More than four months after the death of a participant during the Rennes clinical trial, a scientific committee mandated by the French National Agency for Medicines and Health Products Safety (ANSM) has published its final conclusions.

The report (in French) described a variety of errors made by both Bial, the lab producing the drug, and Biotrial, the company which conducted the experiments. One of the most crucial issues identified is the fact that two important doses of the BIA 10‐2474 molecule tested were given in too quick a succession to the trial participants. The authors also investigated the toxicity of the molecule which played a crucial role in the fatal outcome.

Enzyme inhibitor

BIA 10‐2474 is an inhibitor of the enzyme FAAH, which plays a key role in the regulation of the endocannabinoid system. It was intended to help patients with neurodegenerative disorders and to treat neurological pains.

The report points out that the molecule's structure did not appear suspicious at first, and no indications of its toxicity could have been derived from it before the trial. "The analysis of the molecule's chemical structure does not evoke anything specific, including regarding potential toxic properties. The chemical components that constitute it are commonly found in many medicines", the experts write.

However, they explain that the molecule's action was problematic, for different reasons. They describe this action as "not very specific to the enzyme targeted", "not very progressive" - as the molecule can go from not inhibiting the enzyme to fully inhibiting it with just a small variation in the doses - and "prolonged in time" with the action of BIA 10‐2474 lasting more than 24 hours. All of these factors could have made the molecule risky to use in humans.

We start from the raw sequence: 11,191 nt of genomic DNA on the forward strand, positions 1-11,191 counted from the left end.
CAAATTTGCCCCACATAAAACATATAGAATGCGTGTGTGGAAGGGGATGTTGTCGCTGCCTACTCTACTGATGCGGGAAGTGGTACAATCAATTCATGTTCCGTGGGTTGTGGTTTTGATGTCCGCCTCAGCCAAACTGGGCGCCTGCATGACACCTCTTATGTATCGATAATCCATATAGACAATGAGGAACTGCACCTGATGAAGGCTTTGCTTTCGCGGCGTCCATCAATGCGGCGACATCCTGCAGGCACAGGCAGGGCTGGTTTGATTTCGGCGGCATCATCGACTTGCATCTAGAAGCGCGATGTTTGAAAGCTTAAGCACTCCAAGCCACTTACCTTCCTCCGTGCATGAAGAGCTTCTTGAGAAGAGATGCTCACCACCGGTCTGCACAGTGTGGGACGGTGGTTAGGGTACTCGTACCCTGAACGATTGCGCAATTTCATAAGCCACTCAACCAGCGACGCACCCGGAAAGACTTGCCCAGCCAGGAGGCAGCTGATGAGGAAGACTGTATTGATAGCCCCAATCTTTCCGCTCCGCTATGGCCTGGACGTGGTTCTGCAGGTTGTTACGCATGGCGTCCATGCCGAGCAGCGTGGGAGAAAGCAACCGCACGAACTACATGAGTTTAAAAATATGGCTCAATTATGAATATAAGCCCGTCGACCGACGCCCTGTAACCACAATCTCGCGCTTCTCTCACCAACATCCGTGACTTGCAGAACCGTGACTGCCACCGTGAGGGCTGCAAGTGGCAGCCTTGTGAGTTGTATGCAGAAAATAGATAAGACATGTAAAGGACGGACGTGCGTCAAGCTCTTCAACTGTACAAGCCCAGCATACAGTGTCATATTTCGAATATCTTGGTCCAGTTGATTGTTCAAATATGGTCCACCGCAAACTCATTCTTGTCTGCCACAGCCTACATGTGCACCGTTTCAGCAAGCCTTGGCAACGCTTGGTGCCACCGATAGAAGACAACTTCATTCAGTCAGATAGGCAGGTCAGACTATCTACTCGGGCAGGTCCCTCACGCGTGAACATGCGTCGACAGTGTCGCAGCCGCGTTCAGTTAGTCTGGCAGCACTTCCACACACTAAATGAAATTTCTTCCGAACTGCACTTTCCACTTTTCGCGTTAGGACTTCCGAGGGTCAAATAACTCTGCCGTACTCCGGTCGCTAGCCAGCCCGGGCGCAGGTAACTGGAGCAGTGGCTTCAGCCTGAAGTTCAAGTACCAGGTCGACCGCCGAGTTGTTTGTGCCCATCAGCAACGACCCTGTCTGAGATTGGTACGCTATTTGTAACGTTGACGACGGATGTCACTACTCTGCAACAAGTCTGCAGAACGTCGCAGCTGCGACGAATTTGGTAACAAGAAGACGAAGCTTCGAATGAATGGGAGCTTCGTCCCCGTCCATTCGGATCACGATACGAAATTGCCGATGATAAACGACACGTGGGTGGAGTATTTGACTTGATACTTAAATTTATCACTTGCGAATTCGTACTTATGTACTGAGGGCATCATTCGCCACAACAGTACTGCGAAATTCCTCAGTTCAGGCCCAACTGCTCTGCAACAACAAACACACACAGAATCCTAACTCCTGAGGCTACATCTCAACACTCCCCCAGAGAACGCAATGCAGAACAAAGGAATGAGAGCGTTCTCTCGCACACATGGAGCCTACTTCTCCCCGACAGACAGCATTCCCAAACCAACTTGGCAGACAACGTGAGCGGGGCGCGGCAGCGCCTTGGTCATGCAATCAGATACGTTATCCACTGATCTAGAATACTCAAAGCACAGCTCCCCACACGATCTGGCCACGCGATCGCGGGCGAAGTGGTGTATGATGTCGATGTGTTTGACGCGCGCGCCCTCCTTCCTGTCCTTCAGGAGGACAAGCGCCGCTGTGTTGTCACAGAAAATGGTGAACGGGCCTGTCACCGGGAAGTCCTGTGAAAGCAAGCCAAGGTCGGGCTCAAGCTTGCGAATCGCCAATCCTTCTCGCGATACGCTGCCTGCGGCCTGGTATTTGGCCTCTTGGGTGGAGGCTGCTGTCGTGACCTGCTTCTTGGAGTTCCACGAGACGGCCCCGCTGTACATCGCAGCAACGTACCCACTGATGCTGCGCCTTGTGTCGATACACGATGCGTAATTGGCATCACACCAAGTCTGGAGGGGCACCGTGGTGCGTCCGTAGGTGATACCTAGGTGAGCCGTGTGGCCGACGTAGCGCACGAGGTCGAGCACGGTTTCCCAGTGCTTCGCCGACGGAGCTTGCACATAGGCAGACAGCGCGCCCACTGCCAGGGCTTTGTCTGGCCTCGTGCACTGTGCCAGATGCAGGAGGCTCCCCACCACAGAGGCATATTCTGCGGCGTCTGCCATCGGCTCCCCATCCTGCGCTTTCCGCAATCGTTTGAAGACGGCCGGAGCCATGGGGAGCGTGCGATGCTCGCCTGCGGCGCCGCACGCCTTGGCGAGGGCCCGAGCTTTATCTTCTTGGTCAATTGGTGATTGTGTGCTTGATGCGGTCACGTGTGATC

Human trial shortcomings

More problematic perhaps is the fact that the documents - given by Bial to gain approval for human trials - contained a number of inaccuracies and translation mistakes.

The trial itself included 128 healthy volunteers, male and female, aged between 18 and 55 years old. The report notes that these important age gaps are unusual for phase 1 clinical trials of this type. The authors were also surprised to discover that no psychological assessment and cognitive tests were planned during the trial, which is common when a experimental drug targets the central nervous system.

Beyond that, the main problem highlighted is the lack of gradual progression in the doses given. The trial was designed so that six doses (2,5 mg ; 5 mg ; 10 mg ; 20 mg ; 50 mg and 100 mg) would be tested on one group of volunteers. The logic was to multiply the quantity, by two, each time a new dose was administered. This gradual progression is, however, not applied between dosages of 20 mg and 50 mg.

The participant who died was rushed out to hospital after reaching the 50 mg dose threshold, but at the time, the scientists had not associated his symptoms to the fact he had been given the molecule. Now, the report concludes that "the symptoms presented by the volunteers can be linked to the BIA 10-2474 dose which they received daily and repeatedly".